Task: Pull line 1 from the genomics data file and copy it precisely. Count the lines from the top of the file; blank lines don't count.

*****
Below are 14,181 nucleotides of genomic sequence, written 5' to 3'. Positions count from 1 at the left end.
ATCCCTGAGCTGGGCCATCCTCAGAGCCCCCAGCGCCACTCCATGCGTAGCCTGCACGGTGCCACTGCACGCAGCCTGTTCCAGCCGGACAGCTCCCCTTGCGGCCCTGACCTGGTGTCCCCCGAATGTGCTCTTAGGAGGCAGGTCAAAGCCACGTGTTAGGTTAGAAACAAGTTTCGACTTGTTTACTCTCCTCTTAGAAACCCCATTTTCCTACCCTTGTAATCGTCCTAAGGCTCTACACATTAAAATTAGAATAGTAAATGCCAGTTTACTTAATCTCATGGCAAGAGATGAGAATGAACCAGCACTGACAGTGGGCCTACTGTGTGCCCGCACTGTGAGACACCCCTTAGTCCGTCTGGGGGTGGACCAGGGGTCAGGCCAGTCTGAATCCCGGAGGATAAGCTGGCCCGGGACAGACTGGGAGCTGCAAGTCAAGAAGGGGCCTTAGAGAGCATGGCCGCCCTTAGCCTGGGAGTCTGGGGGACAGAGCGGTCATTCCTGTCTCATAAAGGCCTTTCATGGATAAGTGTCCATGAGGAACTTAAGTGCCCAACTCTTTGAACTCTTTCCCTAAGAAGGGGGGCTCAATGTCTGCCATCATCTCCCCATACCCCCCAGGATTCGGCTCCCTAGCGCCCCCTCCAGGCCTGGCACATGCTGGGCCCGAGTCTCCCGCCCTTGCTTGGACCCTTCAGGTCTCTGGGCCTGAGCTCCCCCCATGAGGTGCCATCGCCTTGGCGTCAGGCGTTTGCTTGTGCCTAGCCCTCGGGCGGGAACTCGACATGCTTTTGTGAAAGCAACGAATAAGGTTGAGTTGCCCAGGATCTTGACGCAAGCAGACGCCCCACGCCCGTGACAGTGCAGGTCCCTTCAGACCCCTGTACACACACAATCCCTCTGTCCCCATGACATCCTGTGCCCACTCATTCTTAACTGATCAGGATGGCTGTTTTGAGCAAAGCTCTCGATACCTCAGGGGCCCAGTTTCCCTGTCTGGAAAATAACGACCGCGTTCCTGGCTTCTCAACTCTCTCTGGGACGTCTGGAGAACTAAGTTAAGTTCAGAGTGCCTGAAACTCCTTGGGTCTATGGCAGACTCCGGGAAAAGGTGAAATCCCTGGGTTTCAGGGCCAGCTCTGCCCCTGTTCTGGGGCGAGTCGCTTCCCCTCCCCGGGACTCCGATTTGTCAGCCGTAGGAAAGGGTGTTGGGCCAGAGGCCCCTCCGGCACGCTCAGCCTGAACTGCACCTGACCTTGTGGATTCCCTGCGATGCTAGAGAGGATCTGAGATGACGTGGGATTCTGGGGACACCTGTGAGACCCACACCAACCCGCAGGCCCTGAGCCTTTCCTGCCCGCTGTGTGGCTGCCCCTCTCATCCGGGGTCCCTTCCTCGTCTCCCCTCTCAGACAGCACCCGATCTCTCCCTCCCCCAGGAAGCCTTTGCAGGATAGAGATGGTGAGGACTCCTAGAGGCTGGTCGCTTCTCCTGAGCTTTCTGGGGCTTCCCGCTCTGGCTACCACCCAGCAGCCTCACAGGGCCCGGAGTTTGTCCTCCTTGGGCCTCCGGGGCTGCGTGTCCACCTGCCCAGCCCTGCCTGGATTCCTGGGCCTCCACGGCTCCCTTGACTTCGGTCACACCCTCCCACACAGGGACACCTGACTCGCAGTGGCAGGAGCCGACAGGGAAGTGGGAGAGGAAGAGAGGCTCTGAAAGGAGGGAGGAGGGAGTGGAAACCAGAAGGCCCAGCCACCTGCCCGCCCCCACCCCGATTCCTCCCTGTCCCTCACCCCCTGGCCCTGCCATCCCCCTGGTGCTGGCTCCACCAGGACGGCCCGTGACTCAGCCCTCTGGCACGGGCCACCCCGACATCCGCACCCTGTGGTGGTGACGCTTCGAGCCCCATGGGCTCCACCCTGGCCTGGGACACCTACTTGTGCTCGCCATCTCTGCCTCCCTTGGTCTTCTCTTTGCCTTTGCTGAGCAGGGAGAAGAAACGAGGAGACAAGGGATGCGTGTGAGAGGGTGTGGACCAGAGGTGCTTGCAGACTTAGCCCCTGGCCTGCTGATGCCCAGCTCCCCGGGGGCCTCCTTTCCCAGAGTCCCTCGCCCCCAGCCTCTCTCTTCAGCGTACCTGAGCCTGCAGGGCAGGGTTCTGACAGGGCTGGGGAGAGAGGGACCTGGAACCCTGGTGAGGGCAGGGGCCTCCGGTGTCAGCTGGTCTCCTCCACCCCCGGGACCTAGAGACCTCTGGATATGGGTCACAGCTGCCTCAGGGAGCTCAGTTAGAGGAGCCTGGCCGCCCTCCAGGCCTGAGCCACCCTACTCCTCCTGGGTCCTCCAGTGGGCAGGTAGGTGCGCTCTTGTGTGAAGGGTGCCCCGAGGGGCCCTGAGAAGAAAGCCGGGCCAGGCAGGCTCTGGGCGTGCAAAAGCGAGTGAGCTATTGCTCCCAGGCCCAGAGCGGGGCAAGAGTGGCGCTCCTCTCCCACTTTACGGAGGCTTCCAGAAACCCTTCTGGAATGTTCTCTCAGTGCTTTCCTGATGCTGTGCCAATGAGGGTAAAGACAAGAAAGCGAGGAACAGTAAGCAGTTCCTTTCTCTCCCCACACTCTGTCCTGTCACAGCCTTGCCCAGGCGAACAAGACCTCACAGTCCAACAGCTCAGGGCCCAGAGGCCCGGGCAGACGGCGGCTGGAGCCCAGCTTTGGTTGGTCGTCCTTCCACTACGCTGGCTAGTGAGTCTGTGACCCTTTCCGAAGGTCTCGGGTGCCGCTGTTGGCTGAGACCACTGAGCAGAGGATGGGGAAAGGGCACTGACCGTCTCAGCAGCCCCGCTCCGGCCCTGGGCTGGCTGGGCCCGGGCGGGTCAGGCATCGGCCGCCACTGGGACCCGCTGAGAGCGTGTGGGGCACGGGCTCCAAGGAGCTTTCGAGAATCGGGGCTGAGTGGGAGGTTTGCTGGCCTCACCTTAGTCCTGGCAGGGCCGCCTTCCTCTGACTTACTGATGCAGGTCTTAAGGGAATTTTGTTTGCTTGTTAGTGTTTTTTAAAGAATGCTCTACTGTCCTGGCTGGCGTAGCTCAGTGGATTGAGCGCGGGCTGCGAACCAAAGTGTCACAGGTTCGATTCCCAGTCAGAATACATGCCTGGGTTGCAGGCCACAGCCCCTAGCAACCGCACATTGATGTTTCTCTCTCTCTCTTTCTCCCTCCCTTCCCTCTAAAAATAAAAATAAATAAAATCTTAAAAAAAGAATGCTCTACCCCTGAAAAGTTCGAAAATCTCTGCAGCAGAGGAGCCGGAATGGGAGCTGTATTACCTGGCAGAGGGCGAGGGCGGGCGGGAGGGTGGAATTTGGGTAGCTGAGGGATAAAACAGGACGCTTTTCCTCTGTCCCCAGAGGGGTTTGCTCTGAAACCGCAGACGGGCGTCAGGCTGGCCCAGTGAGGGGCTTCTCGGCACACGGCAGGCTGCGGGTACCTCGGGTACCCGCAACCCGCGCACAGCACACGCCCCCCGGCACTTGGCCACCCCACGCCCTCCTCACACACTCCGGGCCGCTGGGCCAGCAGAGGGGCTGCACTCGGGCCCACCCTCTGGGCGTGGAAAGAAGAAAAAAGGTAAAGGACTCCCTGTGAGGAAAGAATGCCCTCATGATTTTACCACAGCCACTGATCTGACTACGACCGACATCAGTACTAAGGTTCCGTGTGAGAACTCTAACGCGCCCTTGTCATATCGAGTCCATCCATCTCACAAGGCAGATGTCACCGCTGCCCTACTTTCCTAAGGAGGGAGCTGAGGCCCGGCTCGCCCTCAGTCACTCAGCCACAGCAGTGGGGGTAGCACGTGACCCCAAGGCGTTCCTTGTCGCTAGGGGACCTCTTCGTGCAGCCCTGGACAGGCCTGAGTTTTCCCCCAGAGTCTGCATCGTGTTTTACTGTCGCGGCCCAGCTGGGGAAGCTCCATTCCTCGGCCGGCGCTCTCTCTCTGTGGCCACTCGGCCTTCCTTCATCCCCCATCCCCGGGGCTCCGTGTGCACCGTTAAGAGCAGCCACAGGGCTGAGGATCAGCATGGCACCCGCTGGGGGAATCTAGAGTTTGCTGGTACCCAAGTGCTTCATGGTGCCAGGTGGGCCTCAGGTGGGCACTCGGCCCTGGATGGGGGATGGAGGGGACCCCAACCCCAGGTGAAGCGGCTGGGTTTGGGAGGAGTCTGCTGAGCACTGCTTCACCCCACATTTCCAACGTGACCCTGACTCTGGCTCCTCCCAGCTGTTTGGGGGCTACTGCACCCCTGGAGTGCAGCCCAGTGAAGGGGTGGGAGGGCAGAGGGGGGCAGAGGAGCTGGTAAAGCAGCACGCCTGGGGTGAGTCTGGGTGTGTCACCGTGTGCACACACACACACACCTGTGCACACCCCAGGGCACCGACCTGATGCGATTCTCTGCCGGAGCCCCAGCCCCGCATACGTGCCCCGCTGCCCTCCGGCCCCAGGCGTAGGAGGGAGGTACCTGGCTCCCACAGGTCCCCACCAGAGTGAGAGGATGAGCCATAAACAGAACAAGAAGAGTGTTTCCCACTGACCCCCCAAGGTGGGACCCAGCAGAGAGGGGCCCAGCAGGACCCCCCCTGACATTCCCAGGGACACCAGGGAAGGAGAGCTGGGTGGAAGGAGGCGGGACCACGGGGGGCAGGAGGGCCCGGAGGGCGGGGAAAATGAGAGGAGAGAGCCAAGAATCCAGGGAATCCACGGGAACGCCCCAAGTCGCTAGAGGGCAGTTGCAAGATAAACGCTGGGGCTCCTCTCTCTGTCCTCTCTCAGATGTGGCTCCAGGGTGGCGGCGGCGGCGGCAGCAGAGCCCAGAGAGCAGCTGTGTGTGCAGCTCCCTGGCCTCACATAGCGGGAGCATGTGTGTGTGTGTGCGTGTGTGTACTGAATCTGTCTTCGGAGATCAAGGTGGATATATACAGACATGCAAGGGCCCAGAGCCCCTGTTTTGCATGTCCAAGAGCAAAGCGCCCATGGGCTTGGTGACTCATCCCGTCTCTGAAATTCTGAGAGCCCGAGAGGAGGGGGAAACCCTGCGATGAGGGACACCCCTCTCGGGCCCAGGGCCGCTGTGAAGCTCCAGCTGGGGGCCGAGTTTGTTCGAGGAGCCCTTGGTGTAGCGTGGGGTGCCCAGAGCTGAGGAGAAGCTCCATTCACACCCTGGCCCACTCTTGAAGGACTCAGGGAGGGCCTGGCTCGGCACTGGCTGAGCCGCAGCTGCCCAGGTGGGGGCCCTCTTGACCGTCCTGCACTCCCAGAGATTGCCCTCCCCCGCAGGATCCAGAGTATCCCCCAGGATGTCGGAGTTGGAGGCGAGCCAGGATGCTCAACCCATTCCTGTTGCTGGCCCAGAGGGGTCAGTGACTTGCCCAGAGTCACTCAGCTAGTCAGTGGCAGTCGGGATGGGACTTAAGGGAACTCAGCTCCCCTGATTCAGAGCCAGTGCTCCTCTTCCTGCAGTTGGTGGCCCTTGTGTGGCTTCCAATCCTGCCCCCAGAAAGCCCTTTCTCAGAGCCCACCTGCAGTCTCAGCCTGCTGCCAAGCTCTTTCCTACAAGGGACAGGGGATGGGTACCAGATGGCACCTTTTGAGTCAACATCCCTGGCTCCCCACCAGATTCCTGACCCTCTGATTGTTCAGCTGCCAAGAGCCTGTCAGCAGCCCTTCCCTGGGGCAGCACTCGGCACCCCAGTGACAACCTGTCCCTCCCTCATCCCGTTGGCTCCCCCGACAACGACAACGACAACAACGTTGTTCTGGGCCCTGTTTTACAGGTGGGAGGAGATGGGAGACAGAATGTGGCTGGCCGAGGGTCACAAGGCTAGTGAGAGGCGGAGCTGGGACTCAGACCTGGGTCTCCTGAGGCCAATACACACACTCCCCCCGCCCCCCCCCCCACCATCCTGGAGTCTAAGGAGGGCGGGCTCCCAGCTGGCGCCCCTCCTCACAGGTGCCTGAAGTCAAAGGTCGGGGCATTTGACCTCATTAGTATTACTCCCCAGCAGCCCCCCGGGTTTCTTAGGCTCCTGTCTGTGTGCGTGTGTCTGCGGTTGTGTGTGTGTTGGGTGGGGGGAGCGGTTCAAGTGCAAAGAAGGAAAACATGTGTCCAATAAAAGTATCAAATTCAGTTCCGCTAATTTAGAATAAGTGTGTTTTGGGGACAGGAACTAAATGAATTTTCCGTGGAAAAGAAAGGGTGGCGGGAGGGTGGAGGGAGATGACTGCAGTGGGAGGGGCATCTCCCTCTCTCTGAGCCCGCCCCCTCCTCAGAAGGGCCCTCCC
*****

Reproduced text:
Below are 14,181 nucleotides of genomic sequence, written 5' to 3'. Positions count from 1 at the left end.